The U.S. gives Israel's military $3.8 billion a year. According to a new Amnesty report, that money funds apartheid.
One day last spring, Palestinians in Israel and the occupied West Bank declared a general strike to protest years of repression they faced under Israeli rule.
The nonviolent strike came as Israel attempted to evict seven Palestinian families from their homes in occupied East Jerusalem, part of a longstanding effort to expand illegal Israeli settlements and transfer Jewish settlers to what had been Palestinian land and homes.
How did Israeli forces respond to this peaceful protest?
According to a new report from Amnesty International, they "arbitrarily arrested peaceful demonstrators, threw sound and stun grenades at crowds," and "dispersed them with excessive force." They even "fired concussion grenades at worshippers and protesters gathered in the Al-Aqsa mosque compound."
Amnesty is arguably the most influential international human rights organization in the world.
It examines conditions on the ground, applies international law, and issues reports documenting human rights violations by governments all over the world. It then mobilizes its millions of supporters to write letters, send messages, and protest.
U.S. foreign policy everywhere should be based on human rights, international law, and equality for all—including when it comes to Israel.
Amnesty's February report on Israel-Palestine goes far beyond what happened last spring. Entitled "Israel's Apartheid Against Palestinians," its 280 pages dramatically illustrate Israel's discriminatory treatment of Palestinians in Israel, in the occupied territories, and in exile.
The report finds that Israel has engaged in a "system of oppression and domination" of Palestinians, including through segregation, military rule, and restrictions on Palestinians' right to political participation. It documents how Israel has dispossessed Palestinians of their land and property and denied Palestinians their economic and social rights, among many other abuses.
According to the report, Israel has done all this "against the Palestinian population with the intent to maintain this system of oppression and domination," with a goal of "maximizing resources for the benefit of its Jewish population at the expense of Palestinians."
When it comes to establishing apartheid, intent is key. International law defines apartheid as inhumane acts carried out "for the purpose of establishing and maintaining domination by one racial group of persons over any other racial group of persons and systematically oppressing them."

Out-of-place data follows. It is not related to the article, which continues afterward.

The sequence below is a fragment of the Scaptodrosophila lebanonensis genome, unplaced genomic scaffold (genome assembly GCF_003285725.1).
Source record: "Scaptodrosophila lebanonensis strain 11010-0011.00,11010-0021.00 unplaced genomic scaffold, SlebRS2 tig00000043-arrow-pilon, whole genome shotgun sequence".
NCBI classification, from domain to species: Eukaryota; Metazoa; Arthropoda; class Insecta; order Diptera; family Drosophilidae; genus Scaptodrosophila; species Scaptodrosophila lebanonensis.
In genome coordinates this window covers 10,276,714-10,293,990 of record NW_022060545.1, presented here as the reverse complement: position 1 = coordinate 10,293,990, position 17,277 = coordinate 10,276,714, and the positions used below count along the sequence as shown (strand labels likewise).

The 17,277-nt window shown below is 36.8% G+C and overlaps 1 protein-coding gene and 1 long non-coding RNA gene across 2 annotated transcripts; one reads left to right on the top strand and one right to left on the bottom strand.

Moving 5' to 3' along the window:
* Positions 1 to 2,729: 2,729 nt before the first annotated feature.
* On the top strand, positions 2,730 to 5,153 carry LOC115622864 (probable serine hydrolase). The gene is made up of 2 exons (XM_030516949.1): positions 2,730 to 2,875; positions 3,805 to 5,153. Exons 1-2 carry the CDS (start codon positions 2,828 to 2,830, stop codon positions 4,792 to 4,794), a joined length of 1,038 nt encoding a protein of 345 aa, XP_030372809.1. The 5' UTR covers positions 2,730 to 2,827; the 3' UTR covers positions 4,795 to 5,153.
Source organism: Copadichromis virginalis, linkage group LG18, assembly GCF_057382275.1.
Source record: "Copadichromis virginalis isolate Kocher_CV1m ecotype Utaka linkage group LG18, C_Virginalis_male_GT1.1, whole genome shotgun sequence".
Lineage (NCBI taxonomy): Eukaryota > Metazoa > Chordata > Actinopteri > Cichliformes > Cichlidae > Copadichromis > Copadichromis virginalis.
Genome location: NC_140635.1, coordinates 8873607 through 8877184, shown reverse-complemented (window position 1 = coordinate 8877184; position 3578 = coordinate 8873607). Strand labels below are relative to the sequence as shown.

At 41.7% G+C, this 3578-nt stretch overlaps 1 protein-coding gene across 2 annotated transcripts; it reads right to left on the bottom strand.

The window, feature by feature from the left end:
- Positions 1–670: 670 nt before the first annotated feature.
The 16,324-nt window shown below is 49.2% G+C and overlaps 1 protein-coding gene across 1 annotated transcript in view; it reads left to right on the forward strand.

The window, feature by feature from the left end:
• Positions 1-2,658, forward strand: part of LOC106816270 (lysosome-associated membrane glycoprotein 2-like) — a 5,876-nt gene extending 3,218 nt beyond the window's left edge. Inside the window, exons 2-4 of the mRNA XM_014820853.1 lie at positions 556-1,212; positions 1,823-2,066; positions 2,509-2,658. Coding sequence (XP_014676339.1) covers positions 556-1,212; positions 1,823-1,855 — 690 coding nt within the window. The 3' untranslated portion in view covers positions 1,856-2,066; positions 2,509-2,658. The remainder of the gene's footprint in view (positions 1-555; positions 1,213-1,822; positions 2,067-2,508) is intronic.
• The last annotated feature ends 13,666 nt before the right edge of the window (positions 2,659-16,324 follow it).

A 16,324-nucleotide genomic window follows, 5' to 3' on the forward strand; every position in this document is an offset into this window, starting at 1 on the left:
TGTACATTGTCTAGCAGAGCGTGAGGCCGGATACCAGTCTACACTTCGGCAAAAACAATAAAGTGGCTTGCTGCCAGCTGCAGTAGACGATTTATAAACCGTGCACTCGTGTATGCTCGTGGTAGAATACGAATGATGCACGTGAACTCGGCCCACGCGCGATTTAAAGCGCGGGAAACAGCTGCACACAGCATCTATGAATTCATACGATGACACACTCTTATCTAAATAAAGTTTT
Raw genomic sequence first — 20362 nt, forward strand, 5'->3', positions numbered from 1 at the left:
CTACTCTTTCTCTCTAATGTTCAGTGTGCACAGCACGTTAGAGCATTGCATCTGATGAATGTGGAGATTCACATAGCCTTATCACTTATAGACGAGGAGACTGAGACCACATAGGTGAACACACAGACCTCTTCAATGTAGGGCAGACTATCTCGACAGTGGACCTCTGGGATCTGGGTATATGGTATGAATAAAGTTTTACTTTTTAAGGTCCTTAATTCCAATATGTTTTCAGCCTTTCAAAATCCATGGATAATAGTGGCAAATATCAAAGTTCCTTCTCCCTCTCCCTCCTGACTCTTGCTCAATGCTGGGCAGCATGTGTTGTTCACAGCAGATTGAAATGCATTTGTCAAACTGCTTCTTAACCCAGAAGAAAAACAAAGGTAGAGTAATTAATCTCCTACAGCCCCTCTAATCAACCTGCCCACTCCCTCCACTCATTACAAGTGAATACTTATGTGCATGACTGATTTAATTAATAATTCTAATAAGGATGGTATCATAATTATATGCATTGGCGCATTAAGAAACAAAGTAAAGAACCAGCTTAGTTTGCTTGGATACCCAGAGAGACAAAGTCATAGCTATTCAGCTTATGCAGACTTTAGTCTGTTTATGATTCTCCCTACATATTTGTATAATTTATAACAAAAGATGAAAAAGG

In this case, it's a system of oppression by Jewish Israelis over Palestinians—something Israeli leaders themselves have confirmed. "Israel is not a state of all its citizens," then Israeli prime minister Benjamin Netanyahu said in 2019. It's "the nation-state of the Jewish people and only them."
Amnesty isn't the first to identify and condemn Israeli apartheid. Palestinian human rights defenders, international law and UN experts, members of Congress, faith leaders, and advocates all over the world have applied the apartheid framework to Israeli violations for years.
Human Rights Watch and the Israeli human rights organization B'tselem have each issued recent reports on Israeli apartheid. Amnesty's report essentially closes the circle. There are no longer any globally known and respected human rights organizations who don't recognize Israeli apartheid.
But even though the United States has long relied on Amnesty's research to bolster State Department reports and other findings on human rights, U.S. government officials and their spokespeople rejected this report without even engaging with its research or conclusions.
Perhaps that wasn't surprising. The U.S. has a long history of supporting Israel regardless of its human rights violations—from giving its military $3.8 billion annually to preventing the United Nations from holding Israel accountable for abuses.
But accountability is exactly what's needed. U.S. foreign policy everywhere should be based on human rights, international law, and equality for all—including when it comes to Israel. That means treating Israel like any other country and cutting off military aid when it's used for human rights abuses, something U.S. law already requires.
Amnesty's newest report provides us with the information we need to fight for exactly that.